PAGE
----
Ahlin: For most American families, it’s not yet the American Way
FARGO -- Surprise, surprise; parents in the modern American family are stressed out. Do the folks at the Pew Research Center really think anybody is surprised by that fact? Here's a quotation about recent poll results from an article by Claire Ca...
FARGO - Surprise, surprise; parents in the modern American family are stressed out.
Do the folks at the Pew Research Center really think anybody is surprised by that fact? Here’s a quotation about recent poll results from an article by Claire Cain Miller about “work-life balance” for the New York Times: “The data are the latest to show that while family structure seems to have permanently changed, public policy, workplace structures, and mores have not seemed to adjust to a norm in which both parents work.”
Digest that for a minute: Families have changed - permanently change - but public policy, along with the workplace and the customs and characteristics that define work, lag way behind.
Young moms and dads probably would like to ask a few questions: Why is it taking so long for the American workplace to embrace reality? When will a paradigm shift occur? What damage are we doing to families in the meantime?
Oh, wait; parents don’t have time to pester the powers-that-be for change. They are too busy. The nuts and bolts of managing a household with children and still advancing careers for both mom and dad are daunting, to say the least.
Call me Pollyanna, but I thought my generation was the “transition” generation, and by now, the family friendly workplace would be the norm. The previous standard - dads going to work and moms staying home - ended with my parents’ generation. My generation was expected to trail-blaze the two-working-parent household - starting with “Wonder-Woman” moms and ending with “let’s-get-real” parents. Equality at home and at work was the goal.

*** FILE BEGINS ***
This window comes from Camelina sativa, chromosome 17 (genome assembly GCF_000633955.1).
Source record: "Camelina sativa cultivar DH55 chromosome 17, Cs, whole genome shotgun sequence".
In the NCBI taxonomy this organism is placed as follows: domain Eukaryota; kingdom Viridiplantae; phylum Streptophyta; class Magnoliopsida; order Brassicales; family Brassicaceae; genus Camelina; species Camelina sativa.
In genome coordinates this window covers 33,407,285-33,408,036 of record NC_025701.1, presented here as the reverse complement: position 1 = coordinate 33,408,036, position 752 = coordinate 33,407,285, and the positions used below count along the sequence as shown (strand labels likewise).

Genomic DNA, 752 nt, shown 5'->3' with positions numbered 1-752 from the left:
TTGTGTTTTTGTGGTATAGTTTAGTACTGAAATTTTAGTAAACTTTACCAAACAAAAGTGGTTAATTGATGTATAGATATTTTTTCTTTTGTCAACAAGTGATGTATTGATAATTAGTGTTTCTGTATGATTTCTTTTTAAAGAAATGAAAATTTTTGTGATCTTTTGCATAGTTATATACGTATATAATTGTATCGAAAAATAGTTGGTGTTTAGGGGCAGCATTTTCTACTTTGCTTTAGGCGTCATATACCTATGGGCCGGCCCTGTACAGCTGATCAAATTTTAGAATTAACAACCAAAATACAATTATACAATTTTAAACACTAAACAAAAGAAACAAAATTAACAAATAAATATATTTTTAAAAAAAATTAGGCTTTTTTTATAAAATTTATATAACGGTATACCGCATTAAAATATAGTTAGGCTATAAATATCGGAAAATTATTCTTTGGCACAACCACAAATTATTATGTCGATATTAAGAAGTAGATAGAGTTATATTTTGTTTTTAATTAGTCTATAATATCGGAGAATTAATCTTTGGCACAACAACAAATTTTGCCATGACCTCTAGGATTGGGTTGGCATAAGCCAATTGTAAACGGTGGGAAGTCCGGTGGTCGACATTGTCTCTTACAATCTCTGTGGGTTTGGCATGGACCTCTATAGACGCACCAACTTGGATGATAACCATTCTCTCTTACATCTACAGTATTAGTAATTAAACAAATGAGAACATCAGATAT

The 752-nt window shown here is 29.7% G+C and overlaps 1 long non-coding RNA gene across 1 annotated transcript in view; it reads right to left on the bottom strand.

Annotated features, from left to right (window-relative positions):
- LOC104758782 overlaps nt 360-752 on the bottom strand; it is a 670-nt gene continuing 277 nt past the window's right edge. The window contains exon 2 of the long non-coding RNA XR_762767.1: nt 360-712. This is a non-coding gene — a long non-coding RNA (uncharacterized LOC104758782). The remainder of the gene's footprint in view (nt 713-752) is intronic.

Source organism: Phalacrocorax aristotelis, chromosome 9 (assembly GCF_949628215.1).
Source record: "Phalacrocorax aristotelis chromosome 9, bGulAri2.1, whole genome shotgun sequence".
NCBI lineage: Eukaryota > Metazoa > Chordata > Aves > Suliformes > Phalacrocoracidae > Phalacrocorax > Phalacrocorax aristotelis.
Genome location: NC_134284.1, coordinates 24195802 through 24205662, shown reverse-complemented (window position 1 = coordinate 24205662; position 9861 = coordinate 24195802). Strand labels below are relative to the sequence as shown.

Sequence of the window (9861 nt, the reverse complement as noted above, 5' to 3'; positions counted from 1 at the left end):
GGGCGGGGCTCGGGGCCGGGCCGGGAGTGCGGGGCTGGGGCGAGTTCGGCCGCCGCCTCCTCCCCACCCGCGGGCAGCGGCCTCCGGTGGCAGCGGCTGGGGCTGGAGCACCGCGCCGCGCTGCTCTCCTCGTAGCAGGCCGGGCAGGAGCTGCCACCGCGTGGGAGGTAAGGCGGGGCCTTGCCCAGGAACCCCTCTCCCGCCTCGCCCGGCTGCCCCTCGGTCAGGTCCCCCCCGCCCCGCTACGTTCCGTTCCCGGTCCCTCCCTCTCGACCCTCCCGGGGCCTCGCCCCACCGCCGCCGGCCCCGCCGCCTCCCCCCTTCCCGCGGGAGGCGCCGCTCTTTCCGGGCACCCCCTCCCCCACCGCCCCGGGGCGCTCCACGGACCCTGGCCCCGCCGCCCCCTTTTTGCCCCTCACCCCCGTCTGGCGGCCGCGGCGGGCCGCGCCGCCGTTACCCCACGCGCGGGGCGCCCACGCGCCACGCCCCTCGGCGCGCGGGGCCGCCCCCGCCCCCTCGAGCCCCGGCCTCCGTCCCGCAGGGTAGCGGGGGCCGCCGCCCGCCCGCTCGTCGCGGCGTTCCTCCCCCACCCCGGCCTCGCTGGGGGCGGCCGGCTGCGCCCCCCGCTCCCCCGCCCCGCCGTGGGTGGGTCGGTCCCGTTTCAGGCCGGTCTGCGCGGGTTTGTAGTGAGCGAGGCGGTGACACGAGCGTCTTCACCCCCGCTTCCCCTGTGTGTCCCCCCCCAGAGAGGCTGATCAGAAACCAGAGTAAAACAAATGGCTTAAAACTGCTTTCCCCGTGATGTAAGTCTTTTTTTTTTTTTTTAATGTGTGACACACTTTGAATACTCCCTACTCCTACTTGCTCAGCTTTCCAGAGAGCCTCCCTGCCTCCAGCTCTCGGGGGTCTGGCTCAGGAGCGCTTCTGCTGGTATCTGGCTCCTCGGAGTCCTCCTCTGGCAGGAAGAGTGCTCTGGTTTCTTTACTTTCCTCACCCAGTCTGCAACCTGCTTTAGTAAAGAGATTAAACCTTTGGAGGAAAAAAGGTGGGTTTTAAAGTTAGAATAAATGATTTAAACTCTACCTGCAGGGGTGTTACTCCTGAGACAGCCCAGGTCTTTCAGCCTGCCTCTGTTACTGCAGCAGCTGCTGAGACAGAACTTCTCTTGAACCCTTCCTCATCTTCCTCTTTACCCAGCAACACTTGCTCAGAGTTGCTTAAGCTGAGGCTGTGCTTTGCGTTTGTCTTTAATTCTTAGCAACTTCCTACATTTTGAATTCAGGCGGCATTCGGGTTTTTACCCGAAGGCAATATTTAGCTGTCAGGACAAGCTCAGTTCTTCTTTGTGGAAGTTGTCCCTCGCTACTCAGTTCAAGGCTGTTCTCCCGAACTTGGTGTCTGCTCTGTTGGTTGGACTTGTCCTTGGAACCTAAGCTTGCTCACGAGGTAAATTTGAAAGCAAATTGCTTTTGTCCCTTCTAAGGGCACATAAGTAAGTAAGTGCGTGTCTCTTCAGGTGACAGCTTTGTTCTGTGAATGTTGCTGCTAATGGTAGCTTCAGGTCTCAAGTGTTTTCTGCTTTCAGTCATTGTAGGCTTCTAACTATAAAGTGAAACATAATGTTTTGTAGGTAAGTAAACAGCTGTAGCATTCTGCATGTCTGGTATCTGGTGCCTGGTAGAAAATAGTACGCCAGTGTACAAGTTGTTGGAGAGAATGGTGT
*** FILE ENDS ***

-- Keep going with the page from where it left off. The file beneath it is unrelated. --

Our children’s generation was supposed to reap the benefits. By now, flexibility and supportive policies should have replaced the stubborn old saws, which were one version or another of, “By jiminy, you had those kids, now you figure out how to make it all work.”
We baby boomers have reached the stage of life where we’re expected to take the blame for all society’s ills. (Heaven knows, much of the blame is well placed.) However, we didn’t anticipate that problems for moms and dads in the workplace would be an ongoing problem. Looking back, it’s easy to see a glaring mistake we made concerning family income. Yes, as more and more women entered the workforce, families had more income. But the clinker was that jobs weren’t really paying enough to keep up with rising costs. Instead, the attitude of employers morphed into the expectation that one income did not have to support a family because there would be two incomes.
The Cain Miller article about the Pew report showed that “[t]he median household income for a family in which both parents work full time is $102,400 … compared with $84,000 when mothers work part time and $55,000 when they stay home.” Everything from living a middle-class life today to planning for retirement tomorrow is based on the assumption of both parents working. And yet, as the article points out, the “trade-offs” to keep both parents in the workforce are “complicated.”
That no longer should be. For the good of the country, policies - public and workplace - should reflect the reality of the lives people live.
We waste a whole lot of time in this nation arguing about embryonic and fetal life. Just for a moment, think of what it would mean if that energy were directed toward enhancing the lives of children and their parents. What if we finally turned our society page to look toward the future?
Ahlin, from Fargo, writes a weekly column for The Forum of Fargo-Moorhead, which is a part of Forum News Service. Email her at email@example.com .